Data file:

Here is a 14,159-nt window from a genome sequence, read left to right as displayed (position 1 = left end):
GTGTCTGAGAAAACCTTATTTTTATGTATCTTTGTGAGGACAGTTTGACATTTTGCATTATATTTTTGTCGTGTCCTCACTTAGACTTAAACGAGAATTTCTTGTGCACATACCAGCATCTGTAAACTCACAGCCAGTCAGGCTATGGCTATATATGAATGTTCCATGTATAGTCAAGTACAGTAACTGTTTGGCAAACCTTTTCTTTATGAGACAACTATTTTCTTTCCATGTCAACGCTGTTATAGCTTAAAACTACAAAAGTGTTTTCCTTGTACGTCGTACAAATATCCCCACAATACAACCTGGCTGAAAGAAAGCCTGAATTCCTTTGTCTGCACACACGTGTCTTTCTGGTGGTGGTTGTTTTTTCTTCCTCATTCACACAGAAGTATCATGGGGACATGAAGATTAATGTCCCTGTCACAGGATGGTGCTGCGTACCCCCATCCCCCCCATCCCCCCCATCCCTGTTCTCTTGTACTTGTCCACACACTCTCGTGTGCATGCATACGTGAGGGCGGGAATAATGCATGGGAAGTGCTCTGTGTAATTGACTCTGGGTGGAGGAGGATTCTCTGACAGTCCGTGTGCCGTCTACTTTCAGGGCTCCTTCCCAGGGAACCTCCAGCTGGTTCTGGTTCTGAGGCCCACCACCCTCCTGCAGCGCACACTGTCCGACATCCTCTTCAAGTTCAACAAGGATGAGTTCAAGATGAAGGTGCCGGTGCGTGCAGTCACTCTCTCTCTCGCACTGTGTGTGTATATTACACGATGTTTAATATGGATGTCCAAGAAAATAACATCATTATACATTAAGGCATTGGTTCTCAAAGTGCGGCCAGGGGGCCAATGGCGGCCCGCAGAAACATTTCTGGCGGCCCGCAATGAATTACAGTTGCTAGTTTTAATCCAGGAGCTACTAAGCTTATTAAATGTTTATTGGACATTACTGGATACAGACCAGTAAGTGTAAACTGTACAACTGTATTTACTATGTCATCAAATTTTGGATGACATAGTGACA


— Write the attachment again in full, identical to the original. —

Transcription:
Here is a 14,159-nt window from a genome sequence, read left to right as displayed (position 1 = left end):
GTGTCTGAGAAAACCTTATTTTTATGTATCTTTGTGAGGACAGTTTGACATTTTGCATTATATTTTTGTCGTGTCCTCACTTAGACTTAAACGAGAATTTCTTGTGCACATACCAGCATCTGTAAACTCACAGCCAGTCAGGCTATGGCTATATATGAATGTTCCATGTATAGTCAAGTACAGTAACTGTTTGGCAAACCTTTTCTTTATGAGACAACTATTTTCTTTCCATGTCAACGCTGTTATAGCTTAAAACTACAAAAGTGTTTTCCTTGTACGTCGTACAAATATCCCCACAATACAACCTGGCTGAAAGAAAGCCTGAATTCCTTTGTCTGCACACACGTGTCTTTCTGGTGGTGGTTGTTTTTTCTTCCTCATTCACACAGAAGTATCATGGGGACATGAAGATTAATGTCCCTGTCACAGGATGGTGCTGCGTACCCCCATCCCCCCCATCCCCCCCATCCCTGTTCTCTTGTACTTGTCCACACACTCTCGTGTGCATGCATACGTGAGGGCGGGAATAATGCATGGGAAGTGCTCTGTGTAATTGACTCTGGGTGGAGGAGGATTCTCTGACAGTCCGTGTGCCGTCTACTTTCAGGGCTCCTTCCCAGGGAACCTCCAGCTGGTTCTGGTTCTGAGGCCCACCACCCTCCTGCAGCGCACACTGTCCGACATCCTCTTCAAGTTCAACAAGGATGAGTTCAAGATGAAGGTGCCGGTGCGTGCAGTCACTCTCTCTCTCGCACTGTGTGTGTATATTACACGATGTTTAATATGGATGTCCAAGAAAATAACATCATTATACATTAAGGCATTGGTTCTCAAAGTGCGGCCAGGGGGCCAATGGCGGCCCGCAGAAACATTTCTGGCGGCCCGCAATGAATTACAGTTGCTAGTTTTAATCCAGGAGCTACTAAGCTTATTAAATGTTTATTGGACATTACTGGATACAGACCAGTAAGTGTAAACTGTACAACTGTATTTACTATGTCATCAAATTTTGGATGACATAGTGACA